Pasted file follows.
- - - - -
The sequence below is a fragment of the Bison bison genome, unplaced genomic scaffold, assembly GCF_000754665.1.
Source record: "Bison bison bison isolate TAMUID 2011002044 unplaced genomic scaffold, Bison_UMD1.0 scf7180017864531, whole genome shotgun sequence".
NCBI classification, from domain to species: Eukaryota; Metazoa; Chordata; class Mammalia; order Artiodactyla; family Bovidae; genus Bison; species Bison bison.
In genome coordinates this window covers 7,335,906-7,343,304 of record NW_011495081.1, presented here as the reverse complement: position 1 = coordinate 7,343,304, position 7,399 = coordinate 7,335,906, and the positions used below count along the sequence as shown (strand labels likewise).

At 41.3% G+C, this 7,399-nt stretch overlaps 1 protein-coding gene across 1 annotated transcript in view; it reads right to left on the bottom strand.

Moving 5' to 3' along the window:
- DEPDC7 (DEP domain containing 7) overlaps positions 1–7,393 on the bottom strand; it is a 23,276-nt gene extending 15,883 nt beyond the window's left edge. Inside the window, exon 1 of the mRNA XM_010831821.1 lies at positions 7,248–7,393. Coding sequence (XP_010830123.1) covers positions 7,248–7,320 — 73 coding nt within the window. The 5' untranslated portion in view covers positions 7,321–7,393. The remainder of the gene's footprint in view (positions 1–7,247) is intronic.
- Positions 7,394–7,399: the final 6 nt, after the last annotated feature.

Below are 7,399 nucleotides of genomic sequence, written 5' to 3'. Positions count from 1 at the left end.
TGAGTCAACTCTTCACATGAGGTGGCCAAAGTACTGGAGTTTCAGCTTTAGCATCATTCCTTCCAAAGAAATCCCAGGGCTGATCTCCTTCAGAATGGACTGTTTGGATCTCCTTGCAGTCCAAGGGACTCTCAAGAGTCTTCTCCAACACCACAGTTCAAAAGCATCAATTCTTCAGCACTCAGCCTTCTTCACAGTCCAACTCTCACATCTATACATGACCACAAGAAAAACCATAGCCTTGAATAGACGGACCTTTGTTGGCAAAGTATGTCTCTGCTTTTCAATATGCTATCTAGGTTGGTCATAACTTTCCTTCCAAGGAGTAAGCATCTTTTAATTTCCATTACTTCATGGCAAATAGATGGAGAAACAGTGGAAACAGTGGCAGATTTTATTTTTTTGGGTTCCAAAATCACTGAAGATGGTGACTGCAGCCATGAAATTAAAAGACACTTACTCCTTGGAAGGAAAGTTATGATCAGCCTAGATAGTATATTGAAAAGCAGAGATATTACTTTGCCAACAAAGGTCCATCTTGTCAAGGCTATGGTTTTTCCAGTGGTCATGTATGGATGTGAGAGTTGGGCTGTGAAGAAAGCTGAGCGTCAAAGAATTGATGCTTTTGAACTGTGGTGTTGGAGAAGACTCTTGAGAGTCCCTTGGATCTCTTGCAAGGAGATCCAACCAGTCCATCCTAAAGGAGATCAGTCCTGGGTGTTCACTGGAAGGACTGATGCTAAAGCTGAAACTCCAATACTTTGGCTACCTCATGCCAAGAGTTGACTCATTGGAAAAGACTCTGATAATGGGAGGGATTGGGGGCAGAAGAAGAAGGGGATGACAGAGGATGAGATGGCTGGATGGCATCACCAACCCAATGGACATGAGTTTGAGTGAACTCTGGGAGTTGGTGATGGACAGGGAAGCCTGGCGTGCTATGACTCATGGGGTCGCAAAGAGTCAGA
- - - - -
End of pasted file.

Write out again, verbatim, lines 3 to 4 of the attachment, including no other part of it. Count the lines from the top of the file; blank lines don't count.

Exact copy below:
NCBI classification, from domain to species: Eukaryota; Metazoa; Chordata; class Mammalia; order Artiodactyla; family Bovidae; genus Bison; species Bison bison.
In genome coordinates this window covers 7,335,906-7,343,304 of record NW_011495081.1, presented here as the reverse complement: position 1 = coordinate 7,343,304, position 7,399 = coordinate 7,335,906, and the positions used below count along the sequence as shown (strand labels likewise).